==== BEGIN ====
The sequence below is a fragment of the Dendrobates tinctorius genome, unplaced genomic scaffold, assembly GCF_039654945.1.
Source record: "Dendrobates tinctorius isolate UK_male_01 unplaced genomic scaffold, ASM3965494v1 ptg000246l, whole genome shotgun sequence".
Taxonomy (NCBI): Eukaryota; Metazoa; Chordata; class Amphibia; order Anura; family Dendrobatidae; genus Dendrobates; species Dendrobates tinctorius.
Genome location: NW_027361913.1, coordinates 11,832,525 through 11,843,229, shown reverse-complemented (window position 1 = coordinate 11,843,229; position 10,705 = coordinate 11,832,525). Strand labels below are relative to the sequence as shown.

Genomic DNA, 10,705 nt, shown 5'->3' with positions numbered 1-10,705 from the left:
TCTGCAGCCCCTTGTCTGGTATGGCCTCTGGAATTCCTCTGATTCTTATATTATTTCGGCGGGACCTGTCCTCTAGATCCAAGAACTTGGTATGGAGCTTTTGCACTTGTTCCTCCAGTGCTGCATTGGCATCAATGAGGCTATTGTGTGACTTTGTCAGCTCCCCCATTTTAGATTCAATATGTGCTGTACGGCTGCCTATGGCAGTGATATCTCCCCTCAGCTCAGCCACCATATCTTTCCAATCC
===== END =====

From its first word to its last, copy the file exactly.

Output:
The sequence below is a fragment of the Dendrobates tinctorius genome, unplaced genomic scaffold, assembly GCF_039654945.1.
Source record: "Dendrobates tinctorius isolate UK_male_01 unplaced genomic scaffold, ASM3965494v1 ptg000246l, whole genome shotgun sequence".
Taxonomy (NCBI): Eukaryota; Metazoa; Chordata; class Amphibia; order Anura; family Dendrobatidae; genus Dendrobates; species Dendrobates tinctorius.
Genome location: NW_027361913.1, coordinates 11,832,525 through 11,843,229, shown reverse-complemented (window position 1 = coordinate 11,843,229; position 10,705 = coordinate 11,832,525). Strand labels below are relative to the sequence as shown.

Genomic DNA, 10,705 nt, shown 5'->3' with positions numbered 1-10,705 from the left:
TCTGCAGCCCCTTGTCTGGTATGGCCTCTGGAATTCCTCTGATTCTTATATTATTTCGGCGGGACCTGTCCTCTAGATCCAAGAACTTGGTATGGAGCTTTTGCACTTGTTCCTCCAGTGCTGCATTGGCATCAATGAGGCTATTGTGTGACTTTGTCAGCTCCCCCATTTTAGATTCAATATGTGCTGTACGGCTGCCTATGGCAGTGATATCTCCCCTCAGCTCAGCCACCATATCTTTCCAATCC